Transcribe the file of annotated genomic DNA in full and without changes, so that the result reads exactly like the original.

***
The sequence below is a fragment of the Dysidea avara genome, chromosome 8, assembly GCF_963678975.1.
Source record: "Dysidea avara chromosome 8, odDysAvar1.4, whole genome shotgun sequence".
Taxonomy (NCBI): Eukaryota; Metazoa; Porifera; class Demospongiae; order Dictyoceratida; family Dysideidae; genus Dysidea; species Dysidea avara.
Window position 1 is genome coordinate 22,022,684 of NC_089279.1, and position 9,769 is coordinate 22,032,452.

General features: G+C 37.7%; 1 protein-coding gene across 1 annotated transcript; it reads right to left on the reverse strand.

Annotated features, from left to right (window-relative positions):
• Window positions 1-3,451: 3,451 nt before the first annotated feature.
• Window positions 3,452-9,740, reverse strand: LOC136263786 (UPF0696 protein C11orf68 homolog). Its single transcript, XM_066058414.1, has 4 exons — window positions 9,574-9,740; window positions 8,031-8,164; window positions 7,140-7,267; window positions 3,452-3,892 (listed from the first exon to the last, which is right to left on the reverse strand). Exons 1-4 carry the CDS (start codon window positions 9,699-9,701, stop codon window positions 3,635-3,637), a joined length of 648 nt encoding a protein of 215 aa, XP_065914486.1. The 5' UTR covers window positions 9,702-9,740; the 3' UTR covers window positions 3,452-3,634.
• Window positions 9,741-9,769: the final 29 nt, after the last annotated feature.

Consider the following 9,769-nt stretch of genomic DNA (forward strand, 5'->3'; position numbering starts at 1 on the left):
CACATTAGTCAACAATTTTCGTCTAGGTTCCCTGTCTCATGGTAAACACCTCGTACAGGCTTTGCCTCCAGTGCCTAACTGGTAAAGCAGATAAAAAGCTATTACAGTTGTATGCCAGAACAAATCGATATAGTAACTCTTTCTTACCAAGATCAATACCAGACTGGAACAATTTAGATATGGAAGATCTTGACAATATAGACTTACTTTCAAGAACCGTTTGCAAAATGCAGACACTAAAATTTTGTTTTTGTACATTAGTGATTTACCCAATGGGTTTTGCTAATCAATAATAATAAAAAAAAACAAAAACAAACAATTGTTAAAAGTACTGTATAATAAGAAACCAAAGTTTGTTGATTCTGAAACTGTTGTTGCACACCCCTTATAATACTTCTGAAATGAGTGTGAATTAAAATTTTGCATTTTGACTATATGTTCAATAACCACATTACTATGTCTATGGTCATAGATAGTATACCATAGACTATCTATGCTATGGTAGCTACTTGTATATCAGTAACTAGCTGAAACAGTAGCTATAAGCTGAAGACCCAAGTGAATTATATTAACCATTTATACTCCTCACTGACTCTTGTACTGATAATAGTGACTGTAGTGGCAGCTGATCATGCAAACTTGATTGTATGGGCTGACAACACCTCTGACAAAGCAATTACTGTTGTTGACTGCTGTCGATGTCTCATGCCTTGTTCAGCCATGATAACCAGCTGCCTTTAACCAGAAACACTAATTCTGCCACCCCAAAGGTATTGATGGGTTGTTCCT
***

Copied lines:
The sequence below is a fragment of the Dysidea avara genome, chromosome 8, assembly GCF_963678975.1.
Source record: "Dysidea avara chromosome 8, odDysAvar1.4, whole genome shotgun sequence".
Taxonomy (NCBI): Eukaryota; Metazoa; Porifera; class Demospongiae; order Dictyoceratida; family Dysideidae; genus Dysidea; species Dysidea avara.
Window position 1 is genome coordinate 22,022,684 of NC_089279.1, and position 9,769 is coordinate 22,032,452.

General features: G+C 37.7%; 1 protein-coding gene across 1 annotated transcript; it reads right to left on the reverse strand.

Annotated features, from left to right (window-relative positions):
• Window positions 1-3,451: 3,451 nt before the first annotated feature.
• Window positions 3,452-9,740, reverse strand: LOC136263786 (UPF0696 protein C11orf68 homolog). Its single transcript, XM_066058414.1, has 4 exons — window positions 9,574-9,740; window positions 8,031-8,164; window positions 7,140-7,267; window positions 3,452-3,892 (listed from the first exon to the last, which is right to left on the reverse strand). Exons 1-4 carry the CDS (start codon window positions 9,699-9,701, stop codon window positions 3,635-3,637), a joined length of 648 nt encoding a protein of 215 aa, XP_065914486.1. The 5' UTR covers window positions 9,702-9,740; the 3' UTR covers window positions 3,452-3,634.
• Window positions 9,741-9,769: the final 29 nt, after the last annotated feature.

Consider the following 9,769-nt stretch of genomic DNA (forward strand, 5'->3'; position numbering starts at 1 on the left):
CACATTAGTCAACAATTTTCGTCTAGGTTCCCTGTCTCATGGTAAACACCTCGTACAGGCTTTGCCTCCAGTGCCTAACTGGTAAAGCAGATAAAAAGCTATTACAGTTGTATGCCAGAACAAATCGATATAGTAACTCTTTCTTACCAAGATCAATACCAGACTGGAACAATTTAGATATGGAAGATCTTGACAATATAGACTTACTTTCAAGAACCGTTTGCAAAATGCAGACACTAAAATTTTGTTTTTGTACATTAGTGATTTACCCAATGGGTTTTGCTAATCAATAATAATAAAAAAAAACAAAAACAAACAATTGTTAAAAGTACTGTATAATAAGAAACCAAAGTTTGTTGATTCTGAAACTGTTGTTGCACACCCCTTATAATACTTCTGAAATGAGTGTGAATTAAAATTTTGCATTTTGACTATATGTTCAATAACCACATTACTATGTCTATGGTCATAGATAGTATACCATAGACTATCTATGCTATGGTAGCTACTTGTATATCAGTAACTAGCTGAAACAGTAGCTATAAGCTGAAGACCCAAGTGAATTATATTAACCATTTATACTCCTCACTGACTCTTGTACTGATAATAGTGACTGTAGTGGCAGCTGATCATGCAAACTTGATTGTATGGGCTGACAACACCTCTGACAAAGCAATTACTGTTGTTGACTGCTGTCGATGTCTCATGCCTTGTTCAGCCATGATAACCAGCTGCCTTTAACCAGAAACACTAATTCTGCCACCCCAAAGGTATTGATGGGTTGTTCCT